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I have a 300 x 300 sized UIImageView in my app which is displaying my images very nicely. My images are all 600 x 600 or larger and UIImageView simply resizes them for me.

My question is this: as these images are essentially all retina images anyway (i.e. double the required pixel size) is there any point in making a retina and a non-retina version of the same image? Won't this just make my app bigger because of the extra image files?

What's wrong with just letting the device downscale the images? I'm sure there's a very good answer so I'd like to know what it is!

Thanks for your advice.

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up vote 3 down vote accepted

For our apps we use a combination of the @2x images and doing what you've suggested, Scaling. We use the @2x images for bar buttons, icons, etc. But for UIImageViews we often just use the Scaling.

Here is an article that suggests both: http://mobile.tutsplus.com/tutorials/iphone/preparing-your-iphone-app-for-higher-resolutions/

Ignore the part about the iPad not supporting @2x (that is old information) but the article is still good.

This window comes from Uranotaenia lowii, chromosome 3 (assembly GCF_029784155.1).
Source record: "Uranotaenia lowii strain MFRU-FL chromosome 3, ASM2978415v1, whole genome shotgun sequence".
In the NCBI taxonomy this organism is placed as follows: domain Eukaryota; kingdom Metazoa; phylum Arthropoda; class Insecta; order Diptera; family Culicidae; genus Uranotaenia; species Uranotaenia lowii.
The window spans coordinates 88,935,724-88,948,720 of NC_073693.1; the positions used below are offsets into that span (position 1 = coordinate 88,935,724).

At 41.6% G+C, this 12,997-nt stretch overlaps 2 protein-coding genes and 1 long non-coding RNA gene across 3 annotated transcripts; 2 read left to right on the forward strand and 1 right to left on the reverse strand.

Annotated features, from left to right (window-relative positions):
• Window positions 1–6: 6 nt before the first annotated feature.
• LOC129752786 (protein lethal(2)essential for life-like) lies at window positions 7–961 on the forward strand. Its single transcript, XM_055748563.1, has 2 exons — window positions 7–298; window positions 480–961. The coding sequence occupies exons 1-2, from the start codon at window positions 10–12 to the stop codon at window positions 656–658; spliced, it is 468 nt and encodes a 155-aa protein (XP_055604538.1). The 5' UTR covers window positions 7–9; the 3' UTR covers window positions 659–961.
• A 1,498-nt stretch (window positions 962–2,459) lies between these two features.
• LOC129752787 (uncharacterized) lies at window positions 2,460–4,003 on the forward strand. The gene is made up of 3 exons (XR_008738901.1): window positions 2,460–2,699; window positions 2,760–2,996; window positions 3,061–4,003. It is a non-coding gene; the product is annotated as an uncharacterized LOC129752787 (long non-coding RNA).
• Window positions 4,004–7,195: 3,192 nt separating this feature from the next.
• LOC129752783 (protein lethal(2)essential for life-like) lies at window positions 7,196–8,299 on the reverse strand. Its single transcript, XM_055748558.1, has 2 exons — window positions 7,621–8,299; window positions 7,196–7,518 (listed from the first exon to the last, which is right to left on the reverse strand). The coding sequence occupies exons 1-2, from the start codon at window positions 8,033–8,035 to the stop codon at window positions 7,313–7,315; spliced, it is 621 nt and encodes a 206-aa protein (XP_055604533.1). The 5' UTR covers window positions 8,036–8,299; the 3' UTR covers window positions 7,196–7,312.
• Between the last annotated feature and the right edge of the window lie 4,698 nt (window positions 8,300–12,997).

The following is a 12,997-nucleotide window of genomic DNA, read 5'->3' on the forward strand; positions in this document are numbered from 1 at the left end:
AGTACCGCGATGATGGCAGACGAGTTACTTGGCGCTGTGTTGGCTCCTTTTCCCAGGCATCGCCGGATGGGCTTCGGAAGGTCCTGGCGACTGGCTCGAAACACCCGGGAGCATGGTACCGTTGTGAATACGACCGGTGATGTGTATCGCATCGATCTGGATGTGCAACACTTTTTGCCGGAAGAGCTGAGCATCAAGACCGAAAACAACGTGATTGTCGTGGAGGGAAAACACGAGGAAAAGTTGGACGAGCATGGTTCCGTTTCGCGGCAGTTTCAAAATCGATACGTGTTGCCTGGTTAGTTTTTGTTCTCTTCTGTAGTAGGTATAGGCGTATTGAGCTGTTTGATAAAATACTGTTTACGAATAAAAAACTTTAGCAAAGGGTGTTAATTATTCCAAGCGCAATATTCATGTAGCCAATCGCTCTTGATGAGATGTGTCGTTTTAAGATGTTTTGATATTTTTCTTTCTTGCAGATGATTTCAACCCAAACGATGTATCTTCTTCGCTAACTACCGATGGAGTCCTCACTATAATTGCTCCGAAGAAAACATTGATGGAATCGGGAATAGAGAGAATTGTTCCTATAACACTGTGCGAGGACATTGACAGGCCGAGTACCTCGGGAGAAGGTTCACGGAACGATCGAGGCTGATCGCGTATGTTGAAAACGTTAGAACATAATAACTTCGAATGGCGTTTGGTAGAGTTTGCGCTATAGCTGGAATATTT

There can be a performance hit for doing this, but for most apps I'd say this is negligible. The savings in file size sometimes make scaling the only option.

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Scaling the images is an unnecessary overhead. Just provide two versions of it.

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Also, the quality of the downscaled images aren't as good as doing it yourself. – jowie Oct 21 '11 at 15:11
If you are just using a few images you should probably provide two images. If, as in my case, I have hundreds of large images, it would make my app size much too large. Scaling is a better solution for me. I don't notice any difference in quality with the scaled images, but they are all photos. Likewise, there is no lag in displaying them. – JScarry Jan 15 '13 at 5:55

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